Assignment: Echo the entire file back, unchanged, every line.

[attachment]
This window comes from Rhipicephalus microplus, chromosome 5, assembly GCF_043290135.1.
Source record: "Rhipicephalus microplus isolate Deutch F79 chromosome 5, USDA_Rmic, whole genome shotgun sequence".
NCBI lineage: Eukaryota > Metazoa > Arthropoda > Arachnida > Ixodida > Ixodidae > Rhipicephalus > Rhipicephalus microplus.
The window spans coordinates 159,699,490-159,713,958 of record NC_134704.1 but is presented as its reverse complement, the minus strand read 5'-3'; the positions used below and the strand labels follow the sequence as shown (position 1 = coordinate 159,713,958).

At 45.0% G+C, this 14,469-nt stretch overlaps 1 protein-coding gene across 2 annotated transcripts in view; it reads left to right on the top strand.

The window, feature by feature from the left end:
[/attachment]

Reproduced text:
This window comes from Rhipicephalus microplus, chromosome 5, assembly GCF_043290135.1.
Source record: "Rhipicephalus microplus isolate Deutch F79 chromosome 5, USDA_Rmic, whole genome shotgun sequence".
NCBI lineage: Eukaryota > Metazoa > Arthropoda > Arachnida > Ixodida > Ixodidae > Rhipicephalus > Rhipicephalus microplus.
The window spans coordinates 159,699,490-159,713,958 of record NC_134704.1 but is presented as its reverse complement, the minus strand read 5'-3'; the positions used below and the strand labels follow the sequence as shown (position 1 = coordinate 159,713,958).

At 45.0% G+C, this 14,469-nt stretch overlaps 1 protein-coding gene across 2 annotated transcripts in view; it reads left to right on the top strand.

The window, feature by feature from the left end: